When Dane DeHaan was around 12, he played Toto in a summer-camp production of The Wizard of Oz. Growing up in Pennsylvania, DeHaan (who was named Dane by his parents after the sexy priest in the best-seller and TV miniseries The Thorn Birds) had always wanted to be an actor. “But when I told my parents, ‘I’m going to audition for Toto,’ they were upset,” DeHaan told me on a rainy winter day in New York. “Why were they sending me to a summer camp if I was going to be the dog?” He smiled. “But I fought hard for that part. And it was great: I wore onesie pajamas with spots on them, and a headband with ears, and I was always by Dorothy’s side. I was conscious of my choice to be Toto. No Scarecrow or Cowardly Lion for me—Toto was who I wanted to be.”

DeHaan, who was dressed in dark jeans and a woolly crewneck sweater, is so boyish (although he’s 31, he looks closer to 20) and has such clear light-blue liquid eyes, that everything he says has a dreamy quality. For most of his career, he has played some version of the charismatic iconoclast: Peter Parker’s estranged friend Harry, who morphs into the Green Goblin, in The Amazing Spider-Man 2; James Dean, in Life; and, most notably, Lucien Carr, a seductive, diabolical writer who captivated the Beat Generation poets in Kill Your Darlings. In July, DeHaan will graduate to hero status, in Valerian and the City of a Thousand Planets, director Luc Besson’s dream project, which is, with a reported budget of $180 million, the most expensive European movie ever made. Based on a beloved French comic series—that DeHaan and most Americans have never read—Valerian is, to use DeHaan’s words, a space bro. “He’s very cocky and thinks he can do just about everything. Valerian doesn’t realize the amount of luck involved in what he does.”

While DeHaan talked about the bigness of Valerian, he was distracted by two dogs, who were fighting with great intensity over a pillow. We were at the office of a commercial film company in the NoMad neighborhood of Manhattan, whose owner, Zarina Mak, has run See Spot Rescued, a dog-rescue organization, for five years. She had brought two of her charges to meet DeHaan: Antonio Banderas, a black shepherd mix, and Emilia Clarke, a black and white spaniel mix. “They don’t seem all that interested in us,” DeHaan said, somewhat sadly, as the dogs tussled with each other. “I feel a little rejected.” He was only half-joking.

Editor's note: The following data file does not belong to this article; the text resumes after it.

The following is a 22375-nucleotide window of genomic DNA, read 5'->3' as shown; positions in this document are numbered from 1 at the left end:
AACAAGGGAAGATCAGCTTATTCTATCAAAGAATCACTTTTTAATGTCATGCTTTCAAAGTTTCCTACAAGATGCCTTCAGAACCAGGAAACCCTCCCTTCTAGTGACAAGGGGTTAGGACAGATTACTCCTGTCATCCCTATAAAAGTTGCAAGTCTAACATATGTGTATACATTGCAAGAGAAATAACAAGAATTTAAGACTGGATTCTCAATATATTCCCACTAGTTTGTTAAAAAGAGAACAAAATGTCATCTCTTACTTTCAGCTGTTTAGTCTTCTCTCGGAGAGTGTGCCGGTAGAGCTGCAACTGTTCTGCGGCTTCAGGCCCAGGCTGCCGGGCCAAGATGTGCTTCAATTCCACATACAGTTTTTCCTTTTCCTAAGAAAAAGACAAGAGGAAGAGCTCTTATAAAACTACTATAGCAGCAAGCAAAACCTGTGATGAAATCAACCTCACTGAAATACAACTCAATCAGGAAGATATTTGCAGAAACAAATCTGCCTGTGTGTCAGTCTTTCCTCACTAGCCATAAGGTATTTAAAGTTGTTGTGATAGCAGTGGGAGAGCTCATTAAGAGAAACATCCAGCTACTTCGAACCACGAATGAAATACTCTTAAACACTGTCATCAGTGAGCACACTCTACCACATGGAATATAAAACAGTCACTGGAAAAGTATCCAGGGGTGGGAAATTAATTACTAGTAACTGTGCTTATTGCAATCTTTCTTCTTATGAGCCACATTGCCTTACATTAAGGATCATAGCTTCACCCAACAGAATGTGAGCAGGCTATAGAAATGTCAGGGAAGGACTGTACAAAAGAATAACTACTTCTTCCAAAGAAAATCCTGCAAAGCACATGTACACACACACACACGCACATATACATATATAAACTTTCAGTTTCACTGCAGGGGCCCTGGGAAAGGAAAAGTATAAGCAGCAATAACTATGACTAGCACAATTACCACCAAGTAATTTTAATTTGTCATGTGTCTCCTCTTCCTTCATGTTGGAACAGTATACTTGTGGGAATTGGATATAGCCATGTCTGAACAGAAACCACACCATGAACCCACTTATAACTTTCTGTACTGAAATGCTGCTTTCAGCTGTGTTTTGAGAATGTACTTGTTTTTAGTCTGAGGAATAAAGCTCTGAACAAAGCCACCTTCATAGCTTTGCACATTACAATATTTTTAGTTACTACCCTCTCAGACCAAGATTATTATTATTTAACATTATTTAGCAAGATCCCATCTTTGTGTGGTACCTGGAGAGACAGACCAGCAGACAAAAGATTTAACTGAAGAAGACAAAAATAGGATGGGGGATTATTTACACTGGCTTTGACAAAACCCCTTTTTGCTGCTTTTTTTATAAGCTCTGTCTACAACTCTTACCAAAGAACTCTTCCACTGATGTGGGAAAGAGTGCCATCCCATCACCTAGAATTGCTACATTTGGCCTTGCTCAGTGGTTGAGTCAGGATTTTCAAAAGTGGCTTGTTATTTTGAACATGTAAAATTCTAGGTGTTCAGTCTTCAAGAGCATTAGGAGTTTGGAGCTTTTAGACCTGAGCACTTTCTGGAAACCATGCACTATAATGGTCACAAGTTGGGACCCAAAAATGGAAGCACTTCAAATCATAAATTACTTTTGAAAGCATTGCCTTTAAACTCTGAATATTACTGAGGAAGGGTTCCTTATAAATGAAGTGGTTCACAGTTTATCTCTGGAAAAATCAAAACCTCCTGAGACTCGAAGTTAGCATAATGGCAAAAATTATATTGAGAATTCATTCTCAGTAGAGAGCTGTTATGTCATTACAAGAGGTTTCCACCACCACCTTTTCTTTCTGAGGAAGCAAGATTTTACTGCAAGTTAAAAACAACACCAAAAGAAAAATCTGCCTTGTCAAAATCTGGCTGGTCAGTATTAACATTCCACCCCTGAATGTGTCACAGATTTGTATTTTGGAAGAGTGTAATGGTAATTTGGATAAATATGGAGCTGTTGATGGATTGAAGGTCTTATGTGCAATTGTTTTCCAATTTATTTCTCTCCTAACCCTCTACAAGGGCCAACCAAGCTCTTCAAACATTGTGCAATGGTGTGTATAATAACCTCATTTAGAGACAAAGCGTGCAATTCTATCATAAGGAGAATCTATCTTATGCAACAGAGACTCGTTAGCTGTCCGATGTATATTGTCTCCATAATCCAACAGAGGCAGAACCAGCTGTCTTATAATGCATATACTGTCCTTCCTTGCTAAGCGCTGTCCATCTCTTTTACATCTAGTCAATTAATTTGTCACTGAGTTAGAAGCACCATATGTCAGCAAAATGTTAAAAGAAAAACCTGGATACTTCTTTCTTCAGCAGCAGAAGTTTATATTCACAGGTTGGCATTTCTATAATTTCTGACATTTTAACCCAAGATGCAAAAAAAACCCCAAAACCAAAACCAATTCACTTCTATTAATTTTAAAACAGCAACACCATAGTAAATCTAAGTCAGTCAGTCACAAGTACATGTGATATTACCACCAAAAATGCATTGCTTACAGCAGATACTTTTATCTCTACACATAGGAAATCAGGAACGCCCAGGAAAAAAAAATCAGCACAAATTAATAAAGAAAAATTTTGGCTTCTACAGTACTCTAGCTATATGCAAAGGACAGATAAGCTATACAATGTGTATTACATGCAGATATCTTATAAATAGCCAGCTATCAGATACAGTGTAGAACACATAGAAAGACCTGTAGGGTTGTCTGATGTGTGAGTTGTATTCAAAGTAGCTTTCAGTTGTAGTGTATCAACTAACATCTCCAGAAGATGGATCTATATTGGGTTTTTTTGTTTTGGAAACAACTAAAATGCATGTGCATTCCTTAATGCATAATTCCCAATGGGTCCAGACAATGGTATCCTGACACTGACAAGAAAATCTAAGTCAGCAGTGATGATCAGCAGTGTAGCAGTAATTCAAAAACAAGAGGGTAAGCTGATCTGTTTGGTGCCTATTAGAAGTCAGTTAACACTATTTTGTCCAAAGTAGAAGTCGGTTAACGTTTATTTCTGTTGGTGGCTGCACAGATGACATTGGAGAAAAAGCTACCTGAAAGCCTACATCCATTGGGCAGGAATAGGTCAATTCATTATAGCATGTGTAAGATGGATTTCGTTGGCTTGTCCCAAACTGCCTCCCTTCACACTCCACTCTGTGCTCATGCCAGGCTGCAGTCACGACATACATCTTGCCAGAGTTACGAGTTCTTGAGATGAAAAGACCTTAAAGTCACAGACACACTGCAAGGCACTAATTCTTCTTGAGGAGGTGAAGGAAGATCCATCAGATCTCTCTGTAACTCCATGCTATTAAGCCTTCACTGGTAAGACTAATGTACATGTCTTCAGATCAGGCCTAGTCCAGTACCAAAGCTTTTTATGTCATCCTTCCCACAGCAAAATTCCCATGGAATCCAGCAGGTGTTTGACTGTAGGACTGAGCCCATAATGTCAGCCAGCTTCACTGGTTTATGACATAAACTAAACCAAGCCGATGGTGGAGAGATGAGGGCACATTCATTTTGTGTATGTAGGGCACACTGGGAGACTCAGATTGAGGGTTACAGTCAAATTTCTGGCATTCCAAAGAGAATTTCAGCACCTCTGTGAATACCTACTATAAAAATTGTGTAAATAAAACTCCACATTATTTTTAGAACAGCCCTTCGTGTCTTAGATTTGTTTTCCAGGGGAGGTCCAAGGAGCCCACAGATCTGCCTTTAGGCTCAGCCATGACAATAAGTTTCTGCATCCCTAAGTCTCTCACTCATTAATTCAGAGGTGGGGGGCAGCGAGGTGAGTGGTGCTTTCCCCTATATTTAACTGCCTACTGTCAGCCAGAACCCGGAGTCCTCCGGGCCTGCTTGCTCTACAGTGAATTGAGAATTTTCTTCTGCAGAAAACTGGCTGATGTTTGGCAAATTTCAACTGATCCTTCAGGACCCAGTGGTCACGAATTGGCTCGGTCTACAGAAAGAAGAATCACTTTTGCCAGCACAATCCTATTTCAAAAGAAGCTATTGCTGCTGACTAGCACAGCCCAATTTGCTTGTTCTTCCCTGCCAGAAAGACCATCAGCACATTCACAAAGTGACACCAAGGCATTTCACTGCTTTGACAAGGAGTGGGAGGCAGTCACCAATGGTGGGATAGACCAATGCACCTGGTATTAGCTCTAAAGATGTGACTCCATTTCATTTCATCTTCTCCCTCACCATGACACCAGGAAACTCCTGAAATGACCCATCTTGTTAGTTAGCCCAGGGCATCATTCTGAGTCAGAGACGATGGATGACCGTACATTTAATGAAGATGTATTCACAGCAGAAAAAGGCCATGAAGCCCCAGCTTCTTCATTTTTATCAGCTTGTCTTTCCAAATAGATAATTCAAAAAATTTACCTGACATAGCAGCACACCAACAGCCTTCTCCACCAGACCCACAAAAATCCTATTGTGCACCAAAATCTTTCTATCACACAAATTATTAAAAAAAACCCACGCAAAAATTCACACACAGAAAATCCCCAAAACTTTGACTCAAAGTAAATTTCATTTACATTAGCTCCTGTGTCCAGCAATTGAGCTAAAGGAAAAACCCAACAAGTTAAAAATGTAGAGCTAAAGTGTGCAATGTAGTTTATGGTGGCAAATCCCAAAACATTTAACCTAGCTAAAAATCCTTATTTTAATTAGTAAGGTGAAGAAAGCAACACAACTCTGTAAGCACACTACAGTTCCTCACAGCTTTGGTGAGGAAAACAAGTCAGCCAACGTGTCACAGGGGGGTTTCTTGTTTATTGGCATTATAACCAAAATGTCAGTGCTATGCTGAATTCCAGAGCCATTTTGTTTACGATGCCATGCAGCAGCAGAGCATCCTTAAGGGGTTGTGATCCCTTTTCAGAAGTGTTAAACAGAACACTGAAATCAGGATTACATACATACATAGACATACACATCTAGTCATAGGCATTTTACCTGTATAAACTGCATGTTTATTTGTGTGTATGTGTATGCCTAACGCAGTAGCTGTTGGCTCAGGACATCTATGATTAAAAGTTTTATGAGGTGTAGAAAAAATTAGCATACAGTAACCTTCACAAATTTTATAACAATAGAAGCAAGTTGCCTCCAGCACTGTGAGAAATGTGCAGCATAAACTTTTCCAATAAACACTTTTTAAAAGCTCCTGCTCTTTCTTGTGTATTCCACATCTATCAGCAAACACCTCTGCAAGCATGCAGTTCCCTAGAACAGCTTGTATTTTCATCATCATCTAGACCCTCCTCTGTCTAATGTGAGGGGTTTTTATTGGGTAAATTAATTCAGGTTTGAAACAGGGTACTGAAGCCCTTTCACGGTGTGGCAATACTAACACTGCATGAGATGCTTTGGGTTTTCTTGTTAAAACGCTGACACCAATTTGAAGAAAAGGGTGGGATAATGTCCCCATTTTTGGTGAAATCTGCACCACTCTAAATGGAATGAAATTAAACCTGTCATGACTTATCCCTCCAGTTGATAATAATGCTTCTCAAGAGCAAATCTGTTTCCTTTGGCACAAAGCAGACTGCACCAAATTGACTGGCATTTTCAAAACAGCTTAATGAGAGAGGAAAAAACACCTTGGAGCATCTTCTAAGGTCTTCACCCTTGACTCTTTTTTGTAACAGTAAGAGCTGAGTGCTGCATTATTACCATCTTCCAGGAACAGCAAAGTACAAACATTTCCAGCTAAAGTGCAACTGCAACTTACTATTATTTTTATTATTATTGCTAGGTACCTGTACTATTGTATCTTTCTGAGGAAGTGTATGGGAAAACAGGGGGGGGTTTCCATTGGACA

DeHaan lives in Williamsburg, Brooklyn, with his wife, the actress Anna Wood, who is pregnant with their first child, and Frannie, his own rescue dog. Frannie was found on the streets of Compton during the two-and-a-half years that DeHaan lived in Los Angeles. “I didn’t like the pressure of L.A.,” he explained, as Antonio Banderas figured out how to manipulate the handle of the door and let himself out of the room. “I plan to do this job forever, but L.A. can influence you, and I didn’t want the ‘industry’ to change what interested me. So we moved back. I’m much happier in New York.”

Since childhood, DeHaan has been committed to acting. In addition to his star turn as Toto, he did community theater, and, after graduating from the University of North Carolina School of the Arts in 2008, he began auditioning and found work immediately. “I’ve always looked young,” he said. “I mean, I was carded yesterday. I always have to remember to bring my ID. If I don’t, it can be a huge bummer. I just went to Miami, and my sister [named Megan, also after a character in The Thorn Birds] and I ordered a nice bottle of wine in a restaurant, and they asked to see my ID! I’m happy to report that it has been about a year since I was carded at an R-rated movie. Things are looking better.”

Because of his youthful countenance, DeHaan played high-school students well into in his 20s. “I like that I had to get in great shape for Spider-Man,” he said, as Emilia Clarke went off in search of Antonio Banderas. “I had never been asked to be healthy before. And I loved when they flew me to New Zealand to be fitted for the Green Goblin suit. They had to bolt me in and unbolt me to get me out of it. It was head-to-toe suffocation, but in the best way.”

His infatuation with the technical aspects of blockbuster-superhero filmmaking served DeHaan well on Valerian, which was shot in Paris. “I was there for six months,” DeHaan said. Most of the production involved a blue screen, which forced DeHaan to imagine the alien monsters and special effects that Besson would be adding later. “It was definitely challenging,” he recalled. “But, in some ways, acting like that becomes more childlike. You have to go back to when you were playing pretend and had only your vivid imagination. Luckily, I can still tap into that.”

DeHaan studied the dogs, who had come charging back into the room, for a minute. Mak gives all the rescues celebrity monikers, and these two were living up to their human counterparts: Antonio Banderas was channeling Zorro by brandishing a chew toy like a sword, while Emilia Clarke stared at him as if he were a dragon. (After meeting DeHaan, Mak named a terrier mix with beautiful eyes after him.) “You can learn a lot about acting by watching dogs,” said the man who was once Toto. “Look at these two: They follow their impulses, they’re dramatic, they have conflicts, and there is a resolution.” DeHaan beckoned to Emilia Clarke, who jumped up next to him, gave him a kiss, and then ran off in search of who knows what. “Like the best acting, dogs are unpredictable. I was right about wanting to be Toto: There’s some dog in every character.”

Watch a video interview with W's other April 2017 cover star, actress Anya Taylor Joy: